Author(s): Schommer NN, Christner M, Hentschke M, Ruckdeschel K, Aepfelbacher M,
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Abstract Assembly of adherent biofilms is the key mechanism involved in Staphylococcus epidermidis virulence during device-associated infections. Aside from polysaccharide intercellular adhesin (PIA), the accumulation-associated protein Aap and the extracellular matrix binding protein Embp act as intercellular adhesins, mediating S. epidermidis cell aggregation and biofilm accumulation. The aim of this study was to investigate structural features of PIA-, Aap-, and Embp-mediated S. epidermidis biofilms in more detail and to evaluate their specific contributions to biofilm-related S. epidermidis immune escape. PIA-, Embp-, and Aap-mediated biofilms exhibited substantial morphological differences. Basically, PIA synthesis induced formation of macroscopically visible, rough cell clusters, whereas Aap- and Embp-dependent biofilms preferentially displayed a smooth layer of aggregated bacteria. On the microscopic level, PIA was found to form a string-like organized extracellular matrix connecting the bacteria, while Embp produced small deposits of intercellular matrix and Aap was strictly localized to the bacterial surface. Despite marked differences, S. epidermidis strains using PIA, Aap, or Embp for biofilm formation were protected from uptake by J774A.1 macrophages, with similarly efficiencies. In addition, compared to biofilm-negative S. epidermidis strains, isogenic biofilm-forming S. epidermidis induced only a diminished inflammatory J774A.1 macrophage response, leading to significantly (88.2 to 88.7\%) reduced NF-κB activation and 68.8 to 83\% reduced interleukin-1β (IL-1β) production. Mechanical biofilm dispersal partially restored induction of NF-κB activation, although bacterial cell surfaces remained decorated with the respective intercellular adhesins. Our results demonstrate that distinct S. epidermidis biofilm morphotypes are similarly effective at protecting S. epidermidis from phagocytic uptake and at counteracting macrophage activation, providing novel insights into mechanisms that could contribute to the chronic and persistent course of biofilm-related S. epidermidis foreign material infections.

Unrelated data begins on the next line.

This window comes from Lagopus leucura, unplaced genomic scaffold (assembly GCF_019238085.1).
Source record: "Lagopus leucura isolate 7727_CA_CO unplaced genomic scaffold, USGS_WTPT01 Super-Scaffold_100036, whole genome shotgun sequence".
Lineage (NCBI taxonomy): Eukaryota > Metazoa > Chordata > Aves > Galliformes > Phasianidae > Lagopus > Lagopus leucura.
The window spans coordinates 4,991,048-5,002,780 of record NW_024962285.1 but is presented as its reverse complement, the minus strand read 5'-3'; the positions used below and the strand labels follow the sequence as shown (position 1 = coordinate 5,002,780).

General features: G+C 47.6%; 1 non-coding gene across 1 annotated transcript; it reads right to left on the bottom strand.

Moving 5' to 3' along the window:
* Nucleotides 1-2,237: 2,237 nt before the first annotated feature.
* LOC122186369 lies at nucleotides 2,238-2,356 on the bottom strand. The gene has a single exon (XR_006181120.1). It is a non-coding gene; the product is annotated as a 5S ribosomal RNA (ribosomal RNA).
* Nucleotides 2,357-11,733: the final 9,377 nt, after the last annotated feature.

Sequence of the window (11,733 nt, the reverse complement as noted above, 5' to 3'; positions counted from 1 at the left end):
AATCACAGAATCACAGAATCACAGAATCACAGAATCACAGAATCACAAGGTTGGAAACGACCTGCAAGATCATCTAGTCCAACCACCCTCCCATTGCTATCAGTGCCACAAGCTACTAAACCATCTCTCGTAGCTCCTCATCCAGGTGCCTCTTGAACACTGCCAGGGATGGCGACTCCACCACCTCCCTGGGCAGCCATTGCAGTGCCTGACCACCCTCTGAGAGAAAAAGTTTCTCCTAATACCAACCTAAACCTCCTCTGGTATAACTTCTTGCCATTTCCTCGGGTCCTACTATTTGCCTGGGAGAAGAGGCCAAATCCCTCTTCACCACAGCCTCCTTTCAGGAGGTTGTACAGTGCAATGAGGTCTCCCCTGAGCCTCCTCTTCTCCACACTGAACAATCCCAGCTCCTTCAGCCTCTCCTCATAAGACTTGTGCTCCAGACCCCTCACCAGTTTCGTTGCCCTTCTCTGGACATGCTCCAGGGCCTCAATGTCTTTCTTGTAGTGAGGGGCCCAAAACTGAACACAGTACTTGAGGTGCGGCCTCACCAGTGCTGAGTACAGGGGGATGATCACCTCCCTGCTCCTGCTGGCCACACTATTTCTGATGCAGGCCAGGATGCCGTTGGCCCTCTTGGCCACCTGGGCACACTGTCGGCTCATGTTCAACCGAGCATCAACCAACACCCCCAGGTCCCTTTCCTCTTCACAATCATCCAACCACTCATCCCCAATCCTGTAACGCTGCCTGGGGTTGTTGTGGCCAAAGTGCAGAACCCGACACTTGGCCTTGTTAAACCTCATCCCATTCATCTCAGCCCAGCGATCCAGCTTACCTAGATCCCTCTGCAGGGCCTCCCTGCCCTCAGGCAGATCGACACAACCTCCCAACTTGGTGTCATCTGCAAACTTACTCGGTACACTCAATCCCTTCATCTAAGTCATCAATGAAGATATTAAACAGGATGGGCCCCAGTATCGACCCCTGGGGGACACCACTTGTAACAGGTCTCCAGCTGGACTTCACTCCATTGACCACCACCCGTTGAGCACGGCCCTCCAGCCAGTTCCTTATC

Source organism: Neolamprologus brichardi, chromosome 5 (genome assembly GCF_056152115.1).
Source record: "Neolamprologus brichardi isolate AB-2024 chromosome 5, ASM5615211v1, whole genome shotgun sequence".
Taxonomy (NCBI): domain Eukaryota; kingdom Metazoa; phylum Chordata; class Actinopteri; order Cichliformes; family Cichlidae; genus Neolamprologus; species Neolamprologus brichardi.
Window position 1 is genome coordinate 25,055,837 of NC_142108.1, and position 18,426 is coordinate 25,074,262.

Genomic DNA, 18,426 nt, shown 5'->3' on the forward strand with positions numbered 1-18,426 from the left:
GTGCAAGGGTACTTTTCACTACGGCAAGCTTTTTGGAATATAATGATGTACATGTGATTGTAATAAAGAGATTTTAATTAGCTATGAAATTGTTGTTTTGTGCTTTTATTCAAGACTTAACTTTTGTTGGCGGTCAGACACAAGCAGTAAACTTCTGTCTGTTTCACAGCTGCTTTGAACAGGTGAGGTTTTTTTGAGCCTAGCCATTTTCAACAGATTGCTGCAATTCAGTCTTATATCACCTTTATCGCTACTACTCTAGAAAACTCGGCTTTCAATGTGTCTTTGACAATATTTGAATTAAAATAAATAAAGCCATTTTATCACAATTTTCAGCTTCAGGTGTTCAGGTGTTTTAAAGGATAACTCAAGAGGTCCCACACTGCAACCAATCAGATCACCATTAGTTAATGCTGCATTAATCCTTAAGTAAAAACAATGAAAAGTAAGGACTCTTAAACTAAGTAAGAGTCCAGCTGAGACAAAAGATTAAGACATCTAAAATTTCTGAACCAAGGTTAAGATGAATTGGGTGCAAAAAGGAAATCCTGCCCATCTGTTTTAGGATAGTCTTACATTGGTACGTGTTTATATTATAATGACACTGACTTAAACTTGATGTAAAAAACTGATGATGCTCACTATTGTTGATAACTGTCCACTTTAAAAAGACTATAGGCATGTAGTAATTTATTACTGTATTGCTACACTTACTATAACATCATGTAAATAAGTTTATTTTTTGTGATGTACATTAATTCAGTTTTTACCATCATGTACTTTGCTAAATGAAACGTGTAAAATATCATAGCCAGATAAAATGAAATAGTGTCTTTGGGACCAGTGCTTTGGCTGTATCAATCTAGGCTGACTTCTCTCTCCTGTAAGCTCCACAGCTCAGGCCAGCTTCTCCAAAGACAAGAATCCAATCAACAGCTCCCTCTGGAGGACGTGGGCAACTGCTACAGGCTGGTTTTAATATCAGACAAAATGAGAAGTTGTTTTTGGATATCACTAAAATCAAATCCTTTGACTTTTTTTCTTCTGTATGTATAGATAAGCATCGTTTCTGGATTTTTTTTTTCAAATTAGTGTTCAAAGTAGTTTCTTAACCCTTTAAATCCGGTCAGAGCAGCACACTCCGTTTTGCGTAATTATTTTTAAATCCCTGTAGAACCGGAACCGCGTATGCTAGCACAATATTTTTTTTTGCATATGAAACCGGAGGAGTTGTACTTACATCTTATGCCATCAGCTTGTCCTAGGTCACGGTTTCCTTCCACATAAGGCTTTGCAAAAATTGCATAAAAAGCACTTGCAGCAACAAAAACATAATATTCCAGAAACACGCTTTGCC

This article was published in Infect Immun
and referenced in Journal of Biotechnology & Biomaterials